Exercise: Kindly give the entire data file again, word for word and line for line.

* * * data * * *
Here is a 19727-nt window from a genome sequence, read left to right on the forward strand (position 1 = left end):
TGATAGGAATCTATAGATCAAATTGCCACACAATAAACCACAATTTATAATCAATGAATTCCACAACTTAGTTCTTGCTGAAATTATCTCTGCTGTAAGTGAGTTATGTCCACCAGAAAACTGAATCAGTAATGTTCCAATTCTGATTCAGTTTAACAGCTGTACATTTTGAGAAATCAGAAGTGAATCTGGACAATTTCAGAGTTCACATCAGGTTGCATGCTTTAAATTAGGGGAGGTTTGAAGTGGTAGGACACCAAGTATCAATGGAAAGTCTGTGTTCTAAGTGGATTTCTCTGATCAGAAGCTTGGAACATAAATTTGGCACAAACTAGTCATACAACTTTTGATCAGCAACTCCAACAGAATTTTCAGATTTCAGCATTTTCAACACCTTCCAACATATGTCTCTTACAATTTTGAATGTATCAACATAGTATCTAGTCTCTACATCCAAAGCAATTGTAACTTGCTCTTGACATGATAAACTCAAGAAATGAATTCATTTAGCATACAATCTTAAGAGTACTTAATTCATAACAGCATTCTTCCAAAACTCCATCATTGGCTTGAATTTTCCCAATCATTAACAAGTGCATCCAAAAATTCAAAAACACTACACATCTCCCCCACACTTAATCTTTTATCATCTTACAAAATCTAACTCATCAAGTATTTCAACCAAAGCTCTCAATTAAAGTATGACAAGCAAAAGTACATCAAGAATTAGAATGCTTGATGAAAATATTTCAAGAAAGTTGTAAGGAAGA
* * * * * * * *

Here is a 19727-nt window from a genome sequence, read left to right on the forward strand (position 1 = left end):
TGATAGGAATCTATAGATCAAATTGCCACACAATAAACCACAATTTATAATCAATGAATTCCACAACTTAGTTCTTGCTGAAATTATCTCTGCTGTAAGTGAGTTATGTCCACCAGAAAACTGAATCAGTAATGTTCCAATTCTGATTCAGTTTAACAGCTGTACATTTTGAGAAATCAGAAGTGAATCTGGACAATTTCAGAGTTCACATCAGGTTGCATGCTTTAAATTAGGGGAGGTTTGAAGTGGTAGGACACCAAGTATCAATGGAAAGTCTGTGTTCTAAGTGGATTTCTCTGATCAGAAGCTTGGAACATAAATTTGGCACAAACTAGTCATACAACTTTTGATCAGCAACTCCAACAGAATTTTCAGATTTCAGCATTTTCAACACCTTCCAACATATGTCTCTTACAATTTTGAATGTATCAACATAGTATCTAGTCTCTACATCCAAAGCAATTGTAACTTGCTCTTGACATGATAAACTCAAGAAATGAATTCATTTAGCATACAATCTTAAGAGTACTTAATTCATAACAGCATTCTTCCAAAACTCCATCATTGGCTTGAATTTTCCCAATCATTAACAAGTGCATCCAAAAATTCAAAAACACTACACATCTCCCCCACACTTAATCTTTTATCATCTTACAAAATCTAACTCATCAAGTATTTCAACCAAAGCTCTCAATTAAAGTATGACAAGCAAAAGTACATCAAGAATTAGAATGCTTGATGAAAATATTTCAAGAAAGTTGTAAGGAAGA